[xmonad] Recommended setup for coding

Ralph Hofmann hofmann2004 at arcor.de
Mon Jan 25 07:52:37 EST 2010

I have decided to move to the darcs version, but now xmonad hangs.

I have downloaded xmonad, XMonadContrib and X11 with darcs and installed
them with cabal-install without problems. Xmonad recompiles and starts,
but only shows fragmented windows and doesn't react properly on keys and
mouse. I have to kill the Xsession with Alt-Print-k in order to return
to the login-screen. Even with the most simple xmonad.hs.

Everything was fine, as long as I kept the debian installation, but
having both installations, I wasn't sure, which version I was running.
After removing all debian packages related to xmonad, the problem
occurred for the first time.

What is wrong? Maybe I have removed to much (for example
libghc6-xmonad-dev?), but I had assumed, I would get all needed packages
from darcs, except ghc of course.

I use Ubuntu-9.10 with ghc-6.10.4.


Am Samstag, den 23.01.2010, 12:20 +0100 schrieb Quentin Moser:
> If you aren't planning anything large-scale, you can use any XMonad
> install and create
> modules in your ~/.xmonad/lib directory, which is in the search path
> when XMonad compiles your config. So, for example:
> ~/.xmonad/lib/XMonad/Layout/ANewLayout.hs
> ~/.xmonad/lib/XMonad/Util/SomeUtilityStuff.hs
> You can import these in your xmonad.hs as if they were part of
> xmonad-contrib. Using the same hierarchy as the rest of XMonad also
> makes it easy to integrate your modules into the xmonad-contrib darcs
> repo if/when you think they're worth it.
> There are a number of problems with this simple method though:
> * XMonad will recompile _all_ your imported lib/* modules on each
> recompile, so you can't keep too
>   much stuff in there. It will also compile them without optimizations
> to reduce the recompilation time,
>   and Haskell without optimization isn't really that fast anymore.
> * You can't modify current modules in this way (unless you want to
> "overlay" them with a completely
>   new one).
> * You still need to cabal-install the darcs version when you want to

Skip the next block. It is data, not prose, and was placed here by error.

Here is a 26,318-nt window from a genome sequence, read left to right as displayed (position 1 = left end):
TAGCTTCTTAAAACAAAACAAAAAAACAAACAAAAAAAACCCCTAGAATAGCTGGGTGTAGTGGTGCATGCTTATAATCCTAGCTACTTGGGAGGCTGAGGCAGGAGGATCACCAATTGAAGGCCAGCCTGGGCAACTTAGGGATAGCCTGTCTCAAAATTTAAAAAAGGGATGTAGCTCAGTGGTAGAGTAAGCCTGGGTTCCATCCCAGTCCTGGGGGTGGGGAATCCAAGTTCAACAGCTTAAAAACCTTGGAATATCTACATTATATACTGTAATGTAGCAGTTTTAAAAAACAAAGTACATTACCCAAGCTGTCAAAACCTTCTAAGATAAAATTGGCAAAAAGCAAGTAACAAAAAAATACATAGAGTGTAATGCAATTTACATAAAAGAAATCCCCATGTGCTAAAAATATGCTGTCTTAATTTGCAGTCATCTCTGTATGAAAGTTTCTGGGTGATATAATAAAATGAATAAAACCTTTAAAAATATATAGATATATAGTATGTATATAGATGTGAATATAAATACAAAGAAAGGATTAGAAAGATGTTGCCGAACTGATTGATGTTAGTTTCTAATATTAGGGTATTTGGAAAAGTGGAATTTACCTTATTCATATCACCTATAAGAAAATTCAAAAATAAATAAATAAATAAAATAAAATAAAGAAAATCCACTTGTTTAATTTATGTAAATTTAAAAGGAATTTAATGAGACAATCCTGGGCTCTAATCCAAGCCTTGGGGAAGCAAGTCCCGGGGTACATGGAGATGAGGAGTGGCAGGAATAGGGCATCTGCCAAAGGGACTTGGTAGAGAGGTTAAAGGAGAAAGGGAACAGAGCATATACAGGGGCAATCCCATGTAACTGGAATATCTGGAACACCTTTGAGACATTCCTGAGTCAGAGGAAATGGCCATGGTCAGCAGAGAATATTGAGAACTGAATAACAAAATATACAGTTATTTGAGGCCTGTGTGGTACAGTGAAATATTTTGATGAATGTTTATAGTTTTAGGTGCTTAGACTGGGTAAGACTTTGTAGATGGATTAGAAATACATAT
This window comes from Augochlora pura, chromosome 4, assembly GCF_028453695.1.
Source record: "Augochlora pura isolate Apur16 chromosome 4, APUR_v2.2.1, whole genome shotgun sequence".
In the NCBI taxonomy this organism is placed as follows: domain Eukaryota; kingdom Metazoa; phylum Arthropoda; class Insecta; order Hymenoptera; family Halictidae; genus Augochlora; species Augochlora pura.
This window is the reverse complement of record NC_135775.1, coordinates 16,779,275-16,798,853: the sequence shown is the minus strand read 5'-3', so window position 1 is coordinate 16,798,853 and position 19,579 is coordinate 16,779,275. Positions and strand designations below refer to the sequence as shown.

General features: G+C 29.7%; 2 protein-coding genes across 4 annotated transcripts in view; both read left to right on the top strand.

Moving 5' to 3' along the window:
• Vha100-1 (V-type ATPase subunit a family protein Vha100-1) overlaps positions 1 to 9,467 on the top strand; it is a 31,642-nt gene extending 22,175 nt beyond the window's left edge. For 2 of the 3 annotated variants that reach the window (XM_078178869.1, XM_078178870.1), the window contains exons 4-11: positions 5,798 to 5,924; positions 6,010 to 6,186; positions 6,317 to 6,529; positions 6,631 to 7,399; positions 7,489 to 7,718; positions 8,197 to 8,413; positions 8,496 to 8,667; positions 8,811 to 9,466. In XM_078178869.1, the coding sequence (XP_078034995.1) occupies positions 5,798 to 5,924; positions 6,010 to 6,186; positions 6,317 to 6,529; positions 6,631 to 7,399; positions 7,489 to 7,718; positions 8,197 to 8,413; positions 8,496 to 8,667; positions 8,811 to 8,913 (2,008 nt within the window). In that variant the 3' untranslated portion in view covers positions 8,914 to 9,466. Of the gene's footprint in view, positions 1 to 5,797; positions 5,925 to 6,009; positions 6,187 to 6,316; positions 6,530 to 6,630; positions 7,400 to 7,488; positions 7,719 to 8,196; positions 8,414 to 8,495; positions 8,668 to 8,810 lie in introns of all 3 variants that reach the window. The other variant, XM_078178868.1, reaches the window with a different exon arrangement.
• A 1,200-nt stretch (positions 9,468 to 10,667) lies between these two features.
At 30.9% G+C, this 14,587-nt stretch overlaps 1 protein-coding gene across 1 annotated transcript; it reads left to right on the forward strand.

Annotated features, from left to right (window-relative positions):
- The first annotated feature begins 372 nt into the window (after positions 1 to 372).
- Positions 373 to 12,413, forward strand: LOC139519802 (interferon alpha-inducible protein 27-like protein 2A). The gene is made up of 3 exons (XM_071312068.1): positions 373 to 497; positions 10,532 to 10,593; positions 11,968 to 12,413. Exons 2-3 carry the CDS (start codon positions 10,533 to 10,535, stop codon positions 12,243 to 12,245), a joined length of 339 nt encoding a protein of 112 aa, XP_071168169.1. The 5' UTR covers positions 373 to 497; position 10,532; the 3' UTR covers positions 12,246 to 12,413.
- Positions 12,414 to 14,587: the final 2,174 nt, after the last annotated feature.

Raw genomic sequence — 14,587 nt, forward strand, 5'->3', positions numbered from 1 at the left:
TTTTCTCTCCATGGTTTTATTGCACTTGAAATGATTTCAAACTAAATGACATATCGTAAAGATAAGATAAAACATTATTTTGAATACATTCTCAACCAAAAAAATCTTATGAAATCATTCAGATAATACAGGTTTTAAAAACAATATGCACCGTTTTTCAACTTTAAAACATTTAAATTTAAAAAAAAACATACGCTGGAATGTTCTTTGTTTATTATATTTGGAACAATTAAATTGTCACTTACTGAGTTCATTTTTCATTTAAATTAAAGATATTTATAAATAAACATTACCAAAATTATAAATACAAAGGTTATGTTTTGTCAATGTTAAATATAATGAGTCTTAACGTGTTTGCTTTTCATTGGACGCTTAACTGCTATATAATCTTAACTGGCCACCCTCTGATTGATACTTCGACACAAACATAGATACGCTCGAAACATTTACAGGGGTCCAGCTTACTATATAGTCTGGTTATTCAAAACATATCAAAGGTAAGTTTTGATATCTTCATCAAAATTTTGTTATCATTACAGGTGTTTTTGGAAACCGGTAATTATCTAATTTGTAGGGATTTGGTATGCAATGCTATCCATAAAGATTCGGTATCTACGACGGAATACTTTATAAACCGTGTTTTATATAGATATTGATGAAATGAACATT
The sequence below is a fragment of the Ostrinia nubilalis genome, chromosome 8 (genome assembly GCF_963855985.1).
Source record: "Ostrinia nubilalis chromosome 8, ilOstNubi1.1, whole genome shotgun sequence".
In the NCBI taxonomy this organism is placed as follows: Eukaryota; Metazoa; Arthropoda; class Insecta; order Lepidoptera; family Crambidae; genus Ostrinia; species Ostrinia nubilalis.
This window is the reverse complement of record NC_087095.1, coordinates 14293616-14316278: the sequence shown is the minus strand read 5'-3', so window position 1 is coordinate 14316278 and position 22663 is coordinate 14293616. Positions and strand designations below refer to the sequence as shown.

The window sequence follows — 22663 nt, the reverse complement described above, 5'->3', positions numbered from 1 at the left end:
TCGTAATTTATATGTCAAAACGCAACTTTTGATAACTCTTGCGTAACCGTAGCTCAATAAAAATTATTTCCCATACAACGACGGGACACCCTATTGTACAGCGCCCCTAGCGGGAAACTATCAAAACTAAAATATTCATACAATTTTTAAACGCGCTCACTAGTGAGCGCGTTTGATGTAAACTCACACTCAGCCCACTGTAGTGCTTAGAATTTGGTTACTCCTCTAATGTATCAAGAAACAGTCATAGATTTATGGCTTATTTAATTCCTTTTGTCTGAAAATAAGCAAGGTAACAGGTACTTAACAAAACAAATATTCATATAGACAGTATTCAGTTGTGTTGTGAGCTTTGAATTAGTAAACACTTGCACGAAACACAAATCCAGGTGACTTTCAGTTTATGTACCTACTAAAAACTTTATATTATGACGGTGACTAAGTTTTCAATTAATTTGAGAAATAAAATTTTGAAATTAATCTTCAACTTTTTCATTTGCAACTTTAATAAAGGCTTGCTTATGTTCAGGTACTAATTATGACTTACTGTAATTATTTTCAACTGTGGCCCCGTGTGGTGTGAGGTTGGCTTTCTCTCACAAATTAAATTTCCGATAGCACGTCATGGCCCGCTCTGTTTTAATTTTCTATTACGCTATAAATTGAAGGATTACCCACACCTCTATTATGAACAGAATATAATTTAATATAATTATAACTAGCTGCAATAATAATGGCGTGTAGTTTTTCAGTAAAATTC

> publish patches, since you need
>   to test them at least once against the current head.
> So if you find yourself writing a lot of modules, or sending patches
> to xmonad-contrib regularly, you'll need to work with cabal-install
> and the xmonad-contrib darcs repo. It's still fairly simple:
> * Perform your modifications in the darcs directory.
> * Type "cabal install" at its top-level when you're done with a change.
> * "xmonad --recompile" to recompile your xmonad.hs using the new lib.
> * And you're working in a darcs repo, so you have version control handy.
> As for the Haskell Platform, it contains cabal-install so if you can't
> find a cabal-install package for Ubuntu you can install that instead.,
> but there's nothing else you need in it.
> Hope it helps
> Quentin
> On Sat, Jan 23, 2010 at 10:50 AM, Ralph Hofmann <hofmann2004 at arcor.de> wrote:
> > I would like to try some haskell coding with xmonad. What is the best
> > xmonad install for this purpose?
> >
> > Is it essential to use the cabal version? What is your opinion about the
> > "Haskell Platform" instead of ghc -->
> > http://sporkcode.wordpress.com/2009/07/11/installing-the-haskell-platform-in-ubuntu/?
> >
> > So far i am using ghc/xmonad-0.9.1 from debian sid, installed on ubuntu
> > 9.10. If possible i would like to keep this unchanged, because
> > everything works fine.
> >
> >
> > Ralph
> >
> > _______________________________________________
> > xmonad mailing list
> > xmonad at haskell.org
> > http://www.haskell.org/mailman/listinfo/xmonad
> >
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